Barry Bonoff was a venerable Twin Cities retailer who weathered difficult times with his humor and service to others.
Bonoff, who recently passed away at the age of 91, was a longtime owner of women’s clothing line Jackson Graves and has found a way to serve his community throughout his life. He was a witty, empathetic, witty dresser and business he was an informal pillar of the community.
His daughter, Terry Bonoff, who worked for Jackson Graves from 1979 to 1984, said, “He was always bright and cheery. My dad set an example. He worked hard and always cared about his team.” He had great fashion sense, but he let his buyers lead.”
Jackson-Graves was a family business, and Bonoff returned to Minneapolis in 1957 after serving as an Army officer, when asked by his father, Joseph. He led the expansion of the downtown flagship store and the expansion of Edina’s then-new Southdale store.
Barry Bonoff eventually took over the business and led a 30-year growth period. He led an initiative to strengthen downtown retail in his 1980s, and the problem continues today.
Life wasn’t perfect. There were personal and professional challenges.
Jackson-Graves struggled after its Nicollet Mall store closed in the mid-1980s for redevelopment at the south end of the mall. He moved his flagship to the then new City Center. The store never returned to its previous success.
Bonoff closed Jackson Graves in 1988 amid declining sales and pressure from domestic chains such as Gap and Limited. The surge in large suburban discount stores also played a role.
In a 1988 Star Tribune interview, Bonoff said he was “very sad” after closing the store and laying off dozens of employees.
Its economic decline and difficult period of divorce put Bonov to the test. In 1988 he became a consultant and adjunct business professor at St. Thomas College.
He also proved resilience and was always grateful for family, friends and life, recalled former Minnetonka Senator Terry Bonoff.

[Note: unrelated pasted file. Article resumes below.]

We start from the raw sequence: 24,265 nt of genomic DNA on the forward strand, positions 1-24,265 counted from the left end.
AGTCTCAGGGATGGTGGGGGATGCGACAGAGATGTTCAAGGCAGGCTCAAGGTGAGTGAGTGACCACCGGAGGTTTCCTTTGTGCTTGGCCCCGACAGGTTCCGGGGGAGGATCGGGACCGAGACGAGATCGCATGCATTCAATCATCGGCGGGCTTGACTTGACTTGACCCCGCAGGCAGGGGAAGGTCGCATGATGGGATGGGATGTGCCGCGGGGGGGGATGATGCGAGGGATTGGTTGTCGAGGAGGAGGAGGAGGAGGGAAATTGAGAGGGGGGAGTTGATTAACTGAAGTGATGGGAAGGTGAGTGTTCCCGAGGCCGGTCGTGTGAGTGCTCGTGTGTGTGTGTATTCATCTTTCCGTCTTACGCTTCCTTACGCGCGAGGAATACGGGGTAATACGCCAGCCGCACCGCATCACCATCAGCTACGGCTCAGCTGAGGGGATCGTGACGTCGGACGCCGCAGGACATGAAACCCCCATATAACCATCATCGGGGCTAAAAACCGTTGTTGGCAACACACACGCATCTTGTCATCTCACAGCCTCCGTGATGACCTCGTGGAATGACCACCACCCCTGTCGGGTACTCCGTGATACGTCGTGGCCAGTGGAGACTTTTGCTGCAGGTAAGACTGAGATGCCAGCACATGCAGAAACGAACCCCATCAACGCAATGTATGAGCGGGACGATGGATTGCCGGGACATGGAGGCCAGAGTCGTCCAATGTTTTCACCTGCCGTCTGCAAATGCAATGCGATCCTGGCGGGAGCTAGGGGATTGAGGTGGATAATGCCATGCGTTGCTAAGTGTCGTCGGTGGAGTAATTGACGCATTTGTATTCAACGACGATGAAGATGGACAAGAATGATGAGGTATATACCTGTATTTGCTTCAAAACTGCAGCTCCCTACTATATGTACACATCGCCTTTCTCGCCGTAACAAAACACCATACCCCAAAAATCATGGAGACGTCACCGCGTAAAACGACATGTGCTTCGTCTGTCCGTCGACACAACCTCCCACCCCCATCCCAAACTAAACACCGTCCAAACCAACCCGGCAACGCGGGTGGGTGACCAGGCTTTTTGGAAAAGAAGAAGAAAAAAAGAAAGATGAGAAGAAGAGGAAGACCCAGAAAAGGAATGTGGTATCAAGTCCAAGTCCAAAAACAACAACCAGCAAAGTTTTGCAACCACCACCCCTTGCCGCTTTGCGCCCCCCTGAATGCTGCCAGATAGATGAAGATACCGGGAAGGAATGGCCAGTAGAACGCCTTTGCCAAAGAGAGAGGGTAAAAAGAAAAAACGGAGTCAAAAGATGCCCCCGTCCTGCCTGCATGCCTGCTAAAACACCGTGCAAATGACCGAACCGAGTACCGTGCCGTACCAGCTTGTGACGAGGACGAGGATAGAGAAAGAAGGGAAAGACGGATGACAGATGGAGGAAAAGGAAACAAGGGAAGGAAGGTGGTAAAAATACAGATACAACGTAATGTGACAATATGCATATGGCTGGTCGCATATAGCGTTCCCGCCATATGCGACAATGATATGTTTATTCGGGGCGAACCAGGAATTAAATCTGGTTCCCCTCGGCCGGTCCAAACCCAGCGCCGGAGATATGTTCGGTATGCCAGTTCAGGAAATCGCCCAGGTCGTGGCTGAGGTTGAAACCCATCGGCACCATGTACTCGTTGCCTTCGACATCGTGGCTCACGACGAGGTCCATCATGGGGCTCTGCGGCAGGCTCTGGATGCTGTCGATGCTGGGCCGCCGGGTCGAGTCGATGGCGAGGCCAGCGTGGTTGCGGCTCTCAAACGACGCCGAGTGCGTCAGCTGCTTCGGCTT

Barry Bonoff has remarried to former Jackson Graves store manager Roberta Bonoff. In 1992, the couple opened apparel stores in the Mall of America and Galleria.
In 1992, Barry Bonoff recalled, “I never thought about going back to retail.”
He was up at 2am again with business ideas.
UK-based Monsoon, Bonoff’s locally licensed retail franchisor, did not find much success. Barry and Roberta Bonoff closed his business by 1997. Barry is retired again.
Roberta Bonoff was CEO of Creative Kidstuff for many years.
Barry Bonoff remained in service and was known for his cause and generosity. His children remember him learning that someone was down, or seeing an apartment building fire on the TV news. He hastily gathered and delivered clothing, supplies, and encouragement.
“My father was kind to everyone, regardless of their position in life,” said Terry Bonoff, now CEO of Jewish Family and Career Services in Atlanta. Dorsey Whitney’s former attorney, her husband Matthew Knopf, serves as senior vice president and deputy general counsel for Delta Air Lines.
After 20 years of retirement, Barry Bonoff volunteered as a reading tutor for struggling students at Gatewood Elementary School in Hopkins. Bonoff’s Weekly Community His service ended after nearly 20 years of his school being emptied by COVID-19.
Teacher Amanda VanWye, who has become a family friend, and her students once created a community song and dance program, Reed Barry Reed, in Bonoff’s honor.
A lover of reading, Bonov knew that literacy was essential for educational and career success. Even when Bonoff was battling dementia in his late 80s, someone was driving Bonoff to his school twice a week. He worked patiently and happily with his students.
He was a positive and encouraging mentor both at work and at school.
In late December, hundreds gathered at Temple Israel in Minneapolis to say goodbye to Barry Bonoff. He gave business and community service a good name.